Many thanks to

for hosting:

"How can we accelerate the rebuilding of trustworthiness and confidence in financial services?"

If you want to read testimonials...

 

If you haven't been to one of our events before you can use the link below to read some testimonials:

When and where is the symposium?

 

Registration is at 9AM for a 9:30AM start; ending at 4PM on Thursday 10th October at:

 

RPC, 

8/F, One Taikoo Place,

979 King's Rd,

Quarry Bay,

Hong Kong 

If you already know you want to attend

 

Click on the button below to secure your place and note that there are 3 ticket options: Standard, Discounted and Complimentary.

 

Here's an explanation of our very flexible pricing policy:

 

We are a not-for-profit and we desperately need funds to cover our costs and keep our many finance reform initiatives alive - we’re just about surviving.

 

Therefore, unless you genuinely cannot afford it, please select the Standard Ticket Option (2,450HKD).

 

However, if that is genuinely beyond your budget, select the Discounted Ticket Option and choose the amount you wish to pay; please be as generous as you can afford to be. 

 

Furthermore, if you genuinely need to apply for a Complimentary Ticket Option, please Email andy.agathangelou@transparencytaskforce.org but note any complimentary places must be agreed in advance and are by arrangement only. 

 

If any of the above requires clarification, please don’t hesitate to get in touch. 

 

You can pay through PayPal or invoice. 

 

Thank you!

What can you expect at the symposium?

 

You can expect to be amongst progressively-minded and collaboratively-minded people who are keen to understand how they can get involved with a truly pioneering project that is dedicated to reforming the financial services industry.

 

We are working together to help rebuild trust and confidence in financial services and to help consumers get a better deal.

 

You will learn all about the project - how it started; what has happened so far; what is going to be happening in due course and so on. 

 

In particular, you will be able to learn about and feed into the creation of a “Framework for Finance Reform.” At the heart of the “Framework for Finance Reform” are “The 12 Finance Development Goals.”

 

The 12 Finance Development Goals are a similar concept to the United Nations' Sustainable Development Goals but instead of dealing with issues such as hunger, climate change, access to clean water and gender equality; they deal with well-known financial services problem areas such as conflicts of interest, the “profits before principles” mindset, the need for better governance and the desperate need for greater transparency.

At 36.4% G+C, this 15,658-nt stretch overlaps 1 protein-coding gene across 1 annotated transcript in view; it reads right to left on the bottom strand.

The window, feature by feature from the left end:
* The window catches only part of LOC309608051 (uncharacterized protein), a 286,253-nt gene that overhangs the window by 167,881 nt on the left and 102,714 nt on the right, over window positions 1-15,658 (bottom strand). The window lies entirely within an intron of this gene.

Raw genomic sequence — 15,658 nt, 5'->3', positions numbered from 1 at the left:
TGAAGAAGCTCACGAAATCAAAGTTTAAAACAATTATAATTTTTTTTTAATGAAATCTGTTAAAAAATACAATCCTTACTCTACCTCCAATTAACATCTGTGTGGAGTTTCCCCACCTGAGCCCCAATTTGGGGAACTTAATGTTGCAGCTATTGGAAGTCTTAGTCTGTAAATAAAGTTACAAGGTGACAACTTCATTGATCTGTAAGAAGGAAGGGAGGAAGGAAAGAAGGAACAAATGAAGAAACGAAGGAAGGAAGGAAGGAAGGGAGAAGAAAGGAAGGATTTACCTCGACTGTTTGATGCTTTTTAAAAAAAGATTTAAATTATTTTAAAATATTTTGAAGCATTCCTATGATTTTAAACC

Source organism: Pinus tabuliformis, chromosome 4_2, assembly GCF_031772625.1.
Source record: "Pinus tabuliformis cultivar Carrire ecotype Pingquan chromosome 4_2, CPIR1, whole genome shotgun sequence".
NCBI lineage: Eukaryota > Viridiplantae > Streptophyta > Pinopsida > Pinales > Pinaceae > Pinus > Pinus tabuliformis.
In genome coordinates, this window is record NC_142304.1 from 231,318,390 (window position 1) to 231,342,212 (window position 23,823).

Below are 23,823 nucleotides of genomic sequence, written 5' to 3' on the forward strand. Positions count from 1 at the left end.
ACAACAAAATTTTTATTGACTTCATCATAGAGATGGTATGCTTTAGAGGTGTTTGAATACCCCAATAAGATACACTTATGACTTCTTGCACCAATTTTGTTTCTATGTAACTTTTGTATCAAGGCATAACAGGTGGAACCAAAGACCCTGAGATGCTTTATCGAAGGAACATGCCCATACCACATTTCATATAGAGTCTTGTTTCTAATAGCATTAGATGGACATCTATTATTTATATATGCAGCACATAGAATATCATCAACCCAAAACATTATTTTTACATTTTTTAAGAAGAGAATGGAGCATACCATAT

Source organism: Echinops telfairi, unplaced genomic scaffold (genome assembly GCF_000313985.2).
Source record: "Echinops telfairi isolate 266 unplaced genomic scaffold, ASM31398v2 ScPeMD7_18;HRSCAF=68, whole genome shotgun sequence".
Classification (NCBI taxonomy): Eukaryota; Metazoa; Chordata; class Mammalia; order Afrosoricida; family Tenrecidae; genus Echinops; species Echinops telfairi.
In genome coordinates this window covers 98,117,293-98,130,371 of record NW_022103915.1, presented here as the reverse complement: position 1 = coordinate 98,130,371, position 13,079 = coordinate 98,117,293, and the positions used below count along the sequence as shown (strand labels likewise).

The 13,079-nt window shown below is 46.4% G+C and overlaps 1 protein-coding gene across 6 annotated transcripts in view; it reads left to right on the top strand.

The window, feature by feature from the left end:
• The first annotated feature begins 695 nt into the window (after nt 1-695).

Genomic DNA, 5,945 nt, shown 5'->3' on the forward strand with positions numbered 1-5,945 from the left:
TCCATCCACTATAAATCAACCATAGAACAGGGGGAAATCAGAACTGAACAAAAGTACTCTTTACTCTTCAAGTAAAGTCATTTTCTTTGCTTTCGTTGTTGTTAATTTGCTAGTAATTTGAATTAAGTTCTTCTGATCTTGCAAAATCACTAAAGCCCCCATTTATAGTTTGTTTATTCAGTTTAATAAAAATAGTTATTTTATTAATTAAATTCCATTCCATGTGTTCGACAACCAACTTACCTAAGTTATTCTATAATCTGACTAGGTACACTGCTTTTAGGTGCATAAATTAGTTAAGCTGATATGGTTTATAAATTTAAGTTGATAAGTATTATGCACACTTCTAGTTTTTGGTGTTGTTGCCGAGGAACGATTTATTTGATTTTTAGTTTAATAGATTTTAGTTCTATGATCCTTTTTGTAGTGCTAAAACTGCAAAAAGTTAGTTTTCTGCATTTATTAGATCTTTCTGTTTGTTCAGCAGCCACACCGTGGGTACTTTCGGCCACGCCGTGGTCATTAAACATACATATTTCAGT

The development of the Finance Development Goals (FDGs) is bringing together a very wide cross-section of stakeholders, right around the world, including politicians, policymakers, financial regulators, financial trade bodies and professional associations; plus many commercial organisations, leading academics and think tanks etc. 

 

You will learn how the project is gaining traction amongst a wide cross-section of stakeholders including policymakers, politicians, regulators, professional associations, trade bodies, academics, thought leaders, commercial organisations; plus investment, insurance, banking and pension professionals, and so on.

 

There will be presentations from individuals with interesting insights and experiences to share; plus a panel session.

 

There will be ample scope for discussion and debate so that all attendees will be able to share their views and ideas.

 

You can expect the meeting to function as a highly interactive and highly engaging workshop, where everybody gets the opportunity to participate as much as they would like to.

 

We know that using that approach we will be able to harness the camaraderie, collegiality and willingness to collaborate that the project is already cultivating, right around the world. 

For more detail about the project...

 

Click on the button below to get to a special web page that provides a full and detailed explanation of the project:

Places are limited; to secure yours:

 

Click on the button below to secure your place and note that there are 3 ticket options: Standard, Discounted and Complimentary.

 

To explain:

 

We are a not-for-profit and we desperately need funds to cover our costs and keep our many finance reform initiatives alive - we’re just about surviving.

 

Therefore, unless you genuinely cannot afford it, please select the Standard Ticket Option (2,450HKD).

 

However, if that is genuinely beyond your budget, select the Discounted Ticket Option and choose the amount you wish to pay; please be as generous as you can afford to be. 

 

Furthermore, if you genuinely need to apply for a Complimentary Ticket Option, please Email andy.agathangelou@transparencytaskforce.org but note any complimentary places must be agreed in advance and are by arrangement only. 

 

If any of the above requires clarification, please don’t hesitate to get in touch.